A few days after Samhain I will be thirty-six years old and, give or take a few months, I will have been practicing magic for twenty years.
My studies started a few years earlier, when I was thirteen. Astrology books. Chariots of the Gods. But I didn’t dive in. Not right away. I think it was my sixteenth birthday when I bought my first Tarot deck and my copy of the Necronomicon, and not long before or after that when started trowling internet message boards and archives for non-theistic magical techniques. But, then as now, my first and best resource was the people around me: empaths and energy workers who taught me things I’ve never, rarely, or only recently seen in books or even blogs. I’ve told this story – all these stories – before, I’m sure; in bits and pieces, at least.
Elemental energy and crystals in the halls of Lawrence Free State High School. Dragons and dragon-kin in the coffee shops Downtown. The realms of the dead and otherworldly lights in cemetaries and along the railroad tracks. Circle-casting and Ouija and aura-reading and my first group circles with the KU Wicca-Pagan Alliance. My first adventures at Heartland Pagan Festival, as early as 1999. My first shamanic visionary experiments in St.Louis, and my first attempts to reach out ot the gods. Past lives and glossolia and love and lust and loss.
In some ways, though, I feel like I’m behind my peers. I cant pretend that I was practicing dilligently that enitre time, or that my experiments were always well thought-out. Others who started their practices around the same time have published books and are running classes and conferences. Some have even established enire schools of thought.
In retrospect, I wish that I had been bolder. I knew, even at the beginning, that things could get so much stranger than they already were, and the fact of the matter is that I was afraid. One of my earliest compatriots came from a New Age family whose matriarch was hard for the White Light, and savagely against anything with the slightest risk of a neutral spirit encounter, let alone a potentially complicated or unsettling one. Her fear, transmitted through my friend, combined with my own native sheepishness – prior to begining my magical practice, I had been a downright boring kid, however strange I might have been – to severely limit my explorations at the earliest stages. Later, when I joined the WPA, my trunkated explorations were still the strangest thing most of my peers had ever seen, and I felt no need to push forward in that context. All in all, I missed the prime exploratory years wherein youthful ignorance and madness overlapped with near-adult intellect and ambition.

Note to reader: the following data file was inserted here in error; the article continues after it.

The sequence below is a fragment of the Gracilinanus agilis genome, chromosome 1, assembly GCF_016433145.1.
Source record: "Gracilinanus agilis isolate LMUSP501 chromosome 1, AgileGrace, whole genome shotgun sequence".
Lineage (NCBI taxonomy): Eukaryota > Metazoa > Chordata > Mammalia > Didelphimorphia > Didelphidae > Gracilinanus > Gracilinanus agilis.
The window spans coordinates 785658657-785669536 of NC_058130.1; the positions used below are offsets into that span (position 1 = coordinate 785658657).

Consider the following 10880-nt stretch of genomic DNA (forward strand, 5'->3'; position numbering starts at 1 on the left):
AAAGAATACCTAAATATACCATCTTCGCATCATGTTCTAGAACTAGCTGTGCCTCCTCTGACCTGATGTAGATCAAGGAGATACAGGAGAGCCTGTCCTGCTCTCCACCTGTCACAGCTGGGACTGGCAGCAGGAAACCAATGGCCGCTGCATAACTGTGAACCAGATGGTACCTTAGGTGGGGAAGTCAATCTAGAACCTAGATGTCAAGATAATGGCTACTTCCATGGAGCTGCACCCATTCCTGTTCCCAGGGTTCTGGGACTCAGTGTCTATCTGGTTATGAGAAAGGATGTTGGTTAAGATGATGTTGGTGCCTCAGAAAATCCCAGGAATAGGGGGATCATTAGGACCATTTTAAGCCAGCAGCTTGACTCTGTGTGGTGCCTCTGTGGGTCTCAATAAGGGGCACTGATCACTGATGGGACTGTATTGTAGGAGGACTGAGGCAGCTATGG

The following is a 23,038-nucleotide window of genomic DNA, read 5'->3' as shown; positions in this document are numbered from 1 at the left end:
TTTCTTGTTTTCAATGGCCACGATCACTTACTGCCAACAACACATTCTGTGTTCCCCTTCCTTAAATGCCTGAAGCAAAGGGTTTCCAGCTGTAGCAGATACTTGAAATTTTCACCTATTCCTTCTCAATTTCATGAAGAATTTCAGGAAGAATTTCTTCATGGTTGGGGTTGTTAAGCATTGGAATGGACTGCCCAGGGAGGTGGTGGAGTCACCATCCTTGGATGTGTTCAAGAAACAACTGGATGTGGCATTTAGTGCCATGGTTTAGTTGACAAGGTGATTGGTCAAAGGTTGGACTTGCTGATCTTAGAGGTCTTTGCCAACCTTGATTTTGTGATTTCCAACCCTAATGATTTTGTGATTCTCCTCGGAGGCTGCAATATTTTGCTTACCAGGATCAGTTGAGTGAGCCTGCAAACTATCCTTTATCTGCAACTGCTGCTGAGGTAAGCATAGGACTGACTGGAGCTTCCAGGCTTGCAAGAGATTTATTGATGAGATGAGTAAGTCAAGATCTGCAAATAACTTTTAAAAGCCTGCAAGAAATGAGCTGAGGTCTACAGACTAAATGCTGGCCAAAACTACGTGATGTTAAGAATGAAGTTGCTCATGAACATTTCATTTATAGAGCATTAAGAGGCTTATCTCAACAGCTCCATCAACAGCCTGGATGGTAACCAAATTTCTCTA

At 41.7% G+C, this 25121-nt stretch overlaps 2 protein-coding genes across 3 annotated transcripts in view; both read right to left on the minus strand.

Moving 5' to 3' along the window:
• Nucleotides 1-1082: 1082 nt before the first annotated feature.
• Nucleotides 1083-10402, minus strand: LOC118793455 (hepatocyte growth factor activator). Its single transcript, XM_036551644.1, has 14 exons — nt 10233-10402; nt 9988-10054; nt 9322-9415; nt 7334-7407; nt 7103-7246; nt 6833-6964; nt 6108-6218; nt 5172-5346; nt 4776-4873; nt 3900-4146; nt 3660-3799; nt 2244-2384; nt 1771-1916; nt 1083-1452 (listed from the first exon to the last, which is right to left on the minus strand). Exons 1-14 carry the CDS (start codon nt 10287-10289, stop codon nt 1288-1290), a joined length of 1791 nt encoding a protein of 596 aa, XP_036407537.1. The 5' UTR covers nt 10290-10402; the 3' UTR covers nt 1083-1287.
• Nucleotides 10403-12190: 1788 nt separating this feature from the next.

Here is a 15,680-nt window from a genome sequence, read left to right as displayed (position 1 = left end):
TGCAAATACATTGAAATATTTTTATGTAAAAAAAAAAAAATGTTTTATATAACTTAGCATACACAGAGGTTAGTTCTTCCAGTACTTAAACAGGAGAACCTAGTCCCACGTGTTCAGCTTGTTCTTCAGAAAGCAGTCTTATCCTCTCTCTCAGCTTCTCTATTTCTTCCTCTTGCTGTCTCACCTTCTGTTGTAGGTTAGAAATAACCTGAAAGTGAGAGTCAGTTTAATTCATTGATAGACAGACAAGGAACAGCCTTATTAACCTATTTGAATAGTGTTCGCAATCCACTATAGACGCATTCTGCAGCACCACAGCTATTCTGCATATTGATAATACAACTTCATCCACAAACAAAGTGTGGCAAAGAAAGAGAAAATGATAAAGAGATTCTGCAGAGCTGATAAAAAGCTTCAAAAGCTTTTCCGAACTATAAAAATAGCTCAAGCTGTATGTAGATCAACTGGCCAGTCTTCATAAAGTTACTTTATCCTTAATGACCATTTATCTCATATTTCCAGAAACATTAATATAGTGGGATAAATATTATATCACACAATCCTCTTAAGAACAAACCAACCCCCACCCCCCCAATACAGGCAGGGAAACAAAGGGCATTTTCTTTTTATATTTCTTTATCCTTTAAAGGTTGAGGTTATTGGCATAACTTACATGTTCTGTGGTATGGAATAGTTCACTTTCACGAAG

I won’t be behind the power curve forever, though. I’ve spent the last few years really stepping up. My first, ill-fated student in 2008, when I first came bacck to KC after my failed life in St. Louis. The Proto-Coven, shortly after, with Aradia and Chirotus and D and Pasiphae and Aidan. The Ceremonial Experiment and those first workshops from the Sunrise Temple. My work with the Heartland Spiritual Alliance since graduating college and coming back to KC – I’ve learned so much from my work with the Sacred Experience Committee already, and I’ve easily got another year or two in me before that burns me out.
I’ve started teaching workshops on spirit conjuration at Heartland Pagan Festival and Spirit Circle, hoping to spread that skill wider in the local Pagan community. And then there are the masks. Those experiments have barely begun, and I have no idea where they will take me, but … I know that something really, trully exciting waits down that road. The Nine Muses multi-mask (which I still haven’t written about) at Festival this May really proved that.